He was born in Jimena de Ia Frontera (Cádiz) In 1953. He has graduated in Spanish Philology and in Information Sciences specialising in Imagery from the University of Madrid.
Since the 1970s he has been taking pictures of young people against a musical backdrop (rocks concerts, disco parties). Originally these youngster's were all from his own family or circle of friends (Malaga, Seville). Then in the 1980s he began to turn unknown figures forming part of the Madrid scene, known as La Movida, into his prime target -the Pop Purrí exhibition at the Ovidio Gallery (1982) and at the Sala Amadis (1983) and in an anonymous edition of six issues of the fanzine Rockocó (from 1980 to 1984). Trillo ended the decade reflecting the change from one generation to another' in two works published in the creative magazine Sur Exprés: Los nuevos pijos (1988) and Madrid hip hop (1988).
In the early 1990s he portrayed Spanish youth in small provincial capitals for the Sunday supplement of El Pais newspaper. This work was exhibited at the Moriarty Gallery (1992) in Madrid in a show entitled Souvenirs, with strips of post cards being edited for the catalogue. In 1993 Trillo turned El Manantial Gallery, in Barcelona, into a souvenir shop, with the reproduction of his photos stamped on tourist items. Since 1994 he has been living in Barcelona. It is in this city that he produced the series Geografía Moderna, a journey around the linguistic or territorial frontiers of the Iberian Peninsula. Together with the portraits of these youngsters, Trillo also published postage stamps - in the El Europeo magazine (1997), and H20 Gallery, Barcelona (1999 and 2004).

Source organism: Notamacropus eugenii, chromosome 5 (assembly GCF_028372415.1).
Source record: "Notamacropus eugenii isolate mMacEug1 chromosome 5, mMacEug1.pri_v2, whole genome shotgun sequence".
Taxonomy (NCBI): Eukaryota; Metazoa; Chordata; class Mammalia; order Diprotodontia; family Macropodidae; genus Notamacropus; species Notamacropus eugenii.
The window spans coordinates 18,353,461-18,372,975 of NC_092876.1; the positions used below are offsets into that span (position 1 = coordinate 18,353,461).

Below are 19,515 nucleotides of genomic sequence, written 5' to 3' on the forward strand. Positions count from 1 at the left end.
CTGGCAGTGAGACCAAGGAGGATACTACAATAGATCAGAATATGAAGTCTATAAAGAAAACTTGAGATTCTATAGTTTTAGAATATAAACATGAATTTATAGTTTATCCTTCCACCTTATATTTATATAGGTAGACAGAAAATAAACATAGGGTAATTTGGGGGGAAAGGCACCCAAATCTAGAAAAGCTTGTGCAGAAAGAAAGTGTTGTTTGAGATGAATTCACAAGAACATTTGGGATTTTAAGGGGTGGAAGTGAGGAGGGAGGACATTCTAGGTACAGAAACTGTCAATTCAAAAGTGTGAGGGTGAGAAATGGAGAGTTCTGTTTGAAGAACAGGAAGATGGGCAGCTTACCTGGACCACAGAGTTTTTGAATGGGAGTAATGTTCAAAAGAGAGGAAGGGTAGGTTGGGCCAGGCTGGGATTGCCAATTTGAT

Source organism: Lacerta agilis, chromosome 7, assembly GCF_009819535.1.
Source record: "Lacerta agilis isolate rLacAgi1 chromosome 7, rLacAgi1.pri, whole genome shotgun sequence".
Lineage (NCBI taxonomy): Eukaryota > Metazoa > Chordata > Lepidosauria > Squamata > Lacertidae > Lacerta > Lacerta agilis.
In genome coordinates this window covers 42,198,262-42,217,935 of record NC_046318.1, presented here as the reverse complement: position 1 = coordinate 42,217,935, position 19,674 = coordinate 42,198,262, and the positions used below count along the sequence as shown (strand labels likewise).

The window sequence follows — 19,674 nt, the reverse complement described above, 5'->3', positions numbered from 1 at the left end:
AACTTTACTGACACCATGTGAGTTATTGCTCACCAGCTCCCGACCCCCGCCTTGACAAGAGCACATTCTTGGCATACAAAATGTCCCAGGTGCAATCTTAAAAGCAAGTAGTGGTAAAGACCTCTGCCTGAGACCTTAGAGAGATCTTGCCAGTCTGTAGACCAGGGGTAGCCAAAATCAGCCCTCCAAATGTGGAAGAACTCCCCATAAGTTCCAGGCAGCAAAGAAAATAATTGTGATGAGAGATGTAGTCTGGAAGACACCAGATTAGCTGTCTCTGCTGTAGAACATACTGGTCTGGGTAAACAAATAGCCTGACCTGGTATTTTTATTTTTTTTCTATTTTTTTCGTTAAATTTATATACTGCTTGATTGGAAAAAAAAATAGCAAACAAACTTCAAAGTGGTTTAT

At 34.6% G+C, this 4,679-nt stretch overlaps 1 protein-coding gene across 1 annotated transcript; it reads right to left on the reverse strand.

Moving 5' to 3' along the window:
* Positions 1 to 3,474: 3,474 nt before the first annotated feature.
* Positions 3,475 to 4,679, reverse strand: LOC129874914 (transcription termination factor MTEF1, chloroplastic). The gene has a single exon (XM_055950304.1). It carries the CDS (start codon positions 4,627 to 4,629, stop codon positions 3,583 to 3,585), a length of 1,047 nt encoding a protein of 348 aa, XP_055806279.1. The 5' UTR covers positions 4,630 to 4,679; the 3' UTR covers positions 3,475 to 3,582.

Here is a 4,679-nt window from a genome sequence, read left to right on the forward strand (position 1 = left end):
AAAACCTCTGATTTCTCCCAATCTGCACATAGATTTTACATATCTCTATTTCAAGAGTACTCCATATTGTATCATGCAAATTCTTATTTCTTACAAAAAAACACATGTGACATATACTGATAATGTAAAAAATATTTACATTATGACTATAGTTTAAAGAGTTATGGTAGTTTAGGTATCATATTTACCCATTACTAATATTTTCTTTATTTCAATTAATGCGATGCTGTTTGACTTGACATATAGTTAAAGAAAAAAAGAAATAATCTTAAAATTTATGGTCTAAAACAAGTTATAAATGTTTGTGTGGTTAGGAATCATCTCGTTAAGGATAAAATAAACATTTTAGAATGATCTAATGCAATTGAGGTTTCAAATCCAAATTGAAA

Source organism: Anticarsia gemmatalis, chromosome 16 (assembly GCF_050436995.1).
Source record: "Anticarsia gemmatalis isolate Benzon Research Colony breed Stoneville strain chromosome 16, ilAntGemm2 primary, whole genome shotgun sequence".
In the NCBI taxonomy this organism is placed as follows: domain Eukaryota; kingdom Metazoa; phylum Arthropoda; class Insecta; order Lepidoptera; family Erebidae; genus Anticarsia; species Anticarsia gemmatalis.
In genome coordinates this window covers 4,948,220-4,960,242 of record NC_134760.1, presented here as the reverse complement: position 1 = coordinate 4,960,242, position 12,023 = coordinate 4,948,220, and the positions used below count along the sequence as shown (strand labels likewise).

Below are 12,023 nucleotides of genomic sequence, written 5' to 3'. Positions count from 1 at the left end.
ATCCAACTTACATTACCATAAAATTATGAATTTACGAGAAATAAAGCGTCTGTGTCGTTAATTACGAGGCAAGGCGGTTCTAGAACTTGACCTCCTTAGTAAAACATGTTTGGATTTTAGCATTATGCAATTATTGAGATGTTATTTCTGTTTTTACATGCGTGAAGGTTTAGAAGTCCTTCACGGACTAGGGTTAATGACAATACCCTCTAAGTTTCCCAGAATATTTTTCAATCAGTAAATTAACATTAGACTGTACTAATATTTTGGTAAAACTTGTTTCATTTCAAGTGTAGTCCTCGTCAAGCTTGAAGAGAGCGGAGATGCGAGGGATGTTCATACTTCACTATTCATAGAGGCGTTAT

His last two complete series entitled (as yet unpublished) and Habaneras (exhibited at the Círculo de Bellas Artes in Madrid as part of the PhotoEspaña 2005 show). Although these series are very different, they both have references to tobacco and sexuality in a tropical environment (Manila and Havana). The artist is currently working on three projects on portable frontiers: Zoom, portraits of young immigrants- in concerts and discos - reproduced on telephone cards; Gigasiápolis, portraits showing the youth culture that has grown up in the megacities of Asia; Desfile/ Parade, portraits of Caribbean youths in the annual parades that take place along the main boulevards In central Manhattan.
Miguel Trillo's work - a mix of document, concept and passion - is found in major public and private collections in Spain.